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Montevideo, October 17th 2017 - 16:59 UTC

Argentine Peso rises against the US dollar as Central Bank shows its muscle

Tuesday, August 1st 2017 - 07:06 UTC
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President Macri let the currency float shortly after taking office in December 2015, removing the controls that ex populist president Cristina Fernandez put in place President Macri let the currency float shortly after taking office in December 2015, removing the controls that ex populist president Cristina Fernandez put in place
Central bank President Federico Sturzenegger told reporters earlier this month that increasing reserves was still a goal but that there was no time line. Central bank President Federico Sturzenegger told reporters earlier this month that increasing reserves was still a goal but that there was no time line.

Argentina's Peso rose against the dollar on Monday for the first time in two weeks, after the central bank intervened in the foreign exchange markets on Friday to halt the currency's rapid decline to historic lows, when it reached 18 Pesos.

 The peso rose 0.86% on Monday to 17.65 per dollar, its sharpest single-day gain since April, after touching a record low of 17.80 per dollar on Friday. The rebound came after the central bank sold US$305 million in reserves on Friday, its first sale in foreign exchange markets since June 2016.

The currency closed July down 5.8%. While government officials and the central bank have played down the risks of currency declines against the dollar, the recent drop's speed was out of line with fundamentals and could increase already high inflation, economists said.

President Mauricio Macri let the currency float shortly after taking office in December 2015, removing the controls that former populist President Cristina Fernandez put in place to prop up the peso and protect dwindling foreign reserves.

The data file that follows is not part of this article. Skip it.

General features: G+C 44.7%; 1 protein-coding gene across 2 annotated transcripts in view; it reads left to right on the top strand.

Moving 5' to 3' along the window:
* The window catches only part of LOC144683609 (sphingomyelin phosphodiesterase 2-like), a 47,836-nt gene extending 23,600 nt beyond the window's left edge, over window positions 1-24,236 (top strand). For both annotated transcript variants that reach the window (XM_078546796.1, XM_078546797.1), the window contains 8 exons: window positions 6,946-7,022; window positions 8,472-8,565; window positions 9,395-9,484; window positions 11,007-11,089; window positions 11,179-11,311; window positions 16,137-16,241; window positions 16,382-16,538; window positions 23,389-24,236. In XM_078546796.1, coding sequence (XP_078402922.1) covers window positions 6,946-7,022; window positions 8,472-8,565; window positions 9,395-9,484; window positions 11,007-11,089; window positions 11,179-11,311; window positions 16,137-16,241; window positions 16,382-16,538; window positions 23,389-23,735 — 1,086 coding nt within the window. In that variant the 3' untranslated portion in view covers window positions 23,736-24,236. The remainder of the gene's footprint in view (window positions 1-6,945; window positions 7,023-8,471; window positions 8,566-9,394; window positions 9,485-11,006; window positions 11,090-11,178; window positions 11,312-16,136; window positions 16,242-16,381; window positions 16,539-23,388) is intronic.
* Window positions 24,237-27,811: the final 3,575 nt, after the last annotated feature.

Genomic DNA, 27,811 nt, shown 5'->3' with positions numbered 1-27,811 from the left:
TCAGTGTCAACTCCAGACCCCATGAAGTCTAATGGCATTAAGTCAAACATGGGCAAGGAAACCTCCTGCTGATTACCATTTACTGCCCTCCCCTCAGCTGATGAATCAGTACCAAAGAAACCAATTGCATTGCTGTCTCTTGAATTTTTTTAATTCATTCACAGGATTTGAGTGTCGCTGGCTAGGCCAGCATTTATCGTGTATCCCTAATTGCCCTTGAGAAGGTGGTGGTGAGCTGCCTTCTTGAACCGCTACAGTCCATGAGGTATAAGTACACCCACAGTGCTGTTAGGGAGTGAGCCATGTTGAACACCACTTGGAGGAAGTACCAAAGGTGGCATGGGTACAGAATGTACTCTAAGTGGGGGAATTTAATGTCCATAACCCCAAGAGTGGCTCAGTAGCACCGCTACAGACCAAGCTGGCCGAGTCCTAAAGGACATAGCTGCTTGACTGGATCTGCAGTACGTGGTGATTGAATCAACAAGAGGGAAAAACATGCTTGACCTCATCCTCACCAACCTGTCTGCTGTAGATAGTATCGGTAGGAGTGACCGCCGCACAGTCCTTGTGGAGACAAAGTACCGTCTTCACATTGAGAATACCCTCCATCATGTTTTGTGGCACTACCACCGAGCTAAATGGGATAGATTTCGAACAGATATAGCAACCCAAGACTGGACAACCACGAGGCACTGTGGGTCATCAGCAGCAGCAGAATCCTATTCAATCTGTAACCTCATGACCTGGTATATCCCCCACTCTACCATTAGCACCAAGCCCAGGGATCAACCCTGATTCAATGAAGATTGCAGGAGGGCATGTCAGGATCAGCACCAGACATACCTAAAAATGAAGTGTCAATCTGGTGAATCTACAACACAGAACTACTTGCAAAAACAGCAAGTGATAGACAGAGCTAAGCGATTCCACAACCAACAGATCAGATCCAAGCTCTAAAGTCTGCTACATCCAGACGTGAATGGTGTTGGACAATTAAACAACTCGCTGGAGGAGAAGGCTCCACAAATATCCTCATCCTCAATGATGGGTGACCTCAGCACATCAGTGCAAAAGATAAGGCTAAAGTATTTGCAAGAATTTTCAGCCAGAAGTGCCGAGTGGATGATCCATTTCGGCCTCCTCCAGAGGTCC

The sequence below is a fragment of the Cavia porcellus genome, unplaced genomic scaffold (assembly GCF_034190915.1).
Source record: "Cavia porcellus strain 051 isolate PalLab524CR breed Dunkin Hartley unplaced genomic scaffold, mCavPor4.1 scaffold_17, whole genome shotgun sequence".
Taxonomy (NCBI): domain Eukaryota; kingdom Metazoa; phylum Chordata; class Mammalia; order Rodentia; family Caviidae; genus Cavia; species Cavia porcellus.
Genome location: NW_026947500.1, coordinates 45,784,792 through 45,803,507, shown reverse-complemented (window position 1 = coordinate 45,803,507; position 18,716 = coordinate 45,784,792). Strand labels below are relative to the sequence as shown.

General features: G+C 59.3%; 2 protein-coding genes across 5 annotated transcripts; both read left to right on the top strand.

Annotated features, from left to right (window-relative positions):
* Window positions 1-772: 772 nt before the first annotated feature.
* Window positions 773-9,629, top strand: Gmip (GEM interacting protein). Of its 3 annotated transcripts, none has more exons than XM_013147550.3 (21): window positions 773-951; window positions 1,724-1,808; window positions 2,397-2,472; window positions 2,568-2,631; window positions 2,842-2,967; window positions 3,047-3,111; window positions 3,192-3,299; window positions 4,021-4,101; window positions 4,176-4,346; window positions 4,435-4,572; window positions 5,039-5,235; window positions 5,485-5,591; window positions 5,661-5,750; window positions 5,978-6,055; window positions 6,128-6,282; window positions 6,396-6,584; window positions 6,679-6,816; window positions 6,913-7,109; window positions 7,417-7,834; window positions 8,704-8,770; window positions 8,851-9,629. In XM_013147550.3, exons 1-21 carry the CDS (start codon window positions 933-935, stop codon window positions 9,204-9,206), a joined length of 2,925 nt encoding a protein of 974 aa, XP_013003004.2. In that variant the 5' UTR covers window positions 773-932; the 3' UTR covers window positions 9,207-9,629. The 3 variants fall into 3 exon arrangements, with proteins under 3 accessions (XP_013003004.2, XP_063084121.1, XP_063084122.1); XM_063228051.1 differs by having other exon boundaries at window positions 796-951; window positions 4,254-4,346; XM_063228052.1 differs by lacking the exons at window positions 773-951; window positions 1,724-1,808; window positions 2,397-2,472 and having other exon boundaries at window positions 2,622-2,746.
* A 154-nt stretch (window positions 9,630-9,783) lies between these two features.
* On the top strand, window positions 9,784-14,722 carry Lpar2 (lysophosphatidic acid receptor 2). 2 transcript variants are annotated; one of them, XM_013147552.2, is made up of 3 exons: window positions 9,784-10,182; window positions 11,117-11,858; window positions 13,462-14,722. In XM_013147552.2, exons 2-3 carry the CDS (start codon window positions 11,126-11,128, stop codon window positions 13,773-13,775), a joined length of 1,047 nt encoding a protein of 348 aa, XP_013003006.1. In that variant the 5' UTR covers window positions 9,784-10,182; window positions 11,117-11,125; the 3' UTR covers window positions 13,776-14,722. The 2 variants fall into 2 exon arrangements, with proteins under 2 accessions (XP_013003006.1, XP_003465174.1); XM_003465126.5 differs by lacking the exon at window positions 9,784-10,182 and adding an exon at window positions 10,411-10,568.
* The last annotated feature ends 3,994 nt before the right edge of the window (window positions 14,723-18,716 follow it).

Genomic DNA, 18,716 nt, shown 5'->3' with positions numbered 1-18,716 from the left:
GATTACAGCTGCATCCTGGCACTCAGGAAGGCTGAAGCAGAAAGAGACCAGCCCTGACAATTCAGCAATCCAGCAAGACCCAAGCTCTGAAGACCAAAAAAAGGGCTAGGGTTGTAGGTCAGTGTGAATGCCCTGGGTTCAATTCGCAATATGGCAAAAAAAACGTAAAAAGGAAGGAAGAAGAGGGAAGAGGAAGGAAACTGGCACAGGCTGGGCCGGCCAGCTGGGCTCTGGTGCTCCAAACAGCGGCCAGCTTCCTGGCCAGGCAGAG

The central bank said in April it wanted to boost reserves, but it has been hampered by stubbornly high inflation and the sharp devaluation. Central bank President Federico Sturzenegger told reporters earlier this month that increasing reserves was still a goal but that there was no time line.

The peso had been stronger than expected earlier in the year, and remains below the expectation in the national budget for an average exchange rate of 17.92 per dollar for the year. However government officials have said privately that the 18 Pesos is the top mark and will intervene when necessary.

But with legislative elections approaching in October, in which Fernandez is likely to win a Senate seat, investors have taken profits and hedged portfolios with dollar-denominated assets. A primary vote for Congress, seen as a dry run, is two weeks away.

Categories: Economy, Politics, Argentina.

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  • Marti Llazo

    Just got back from Punta Arenas. The argie peso is going for almost 20 to the dollar at the cambios, over 20 in some. Back in Río Gallegos, it's still about 18 to the dollar on the street.

    Now we know why the AR Central Bank needs all those billions of borrowed dollars: to buy up increasingly worthless pesos and provide the impression of some value, however artificially propped.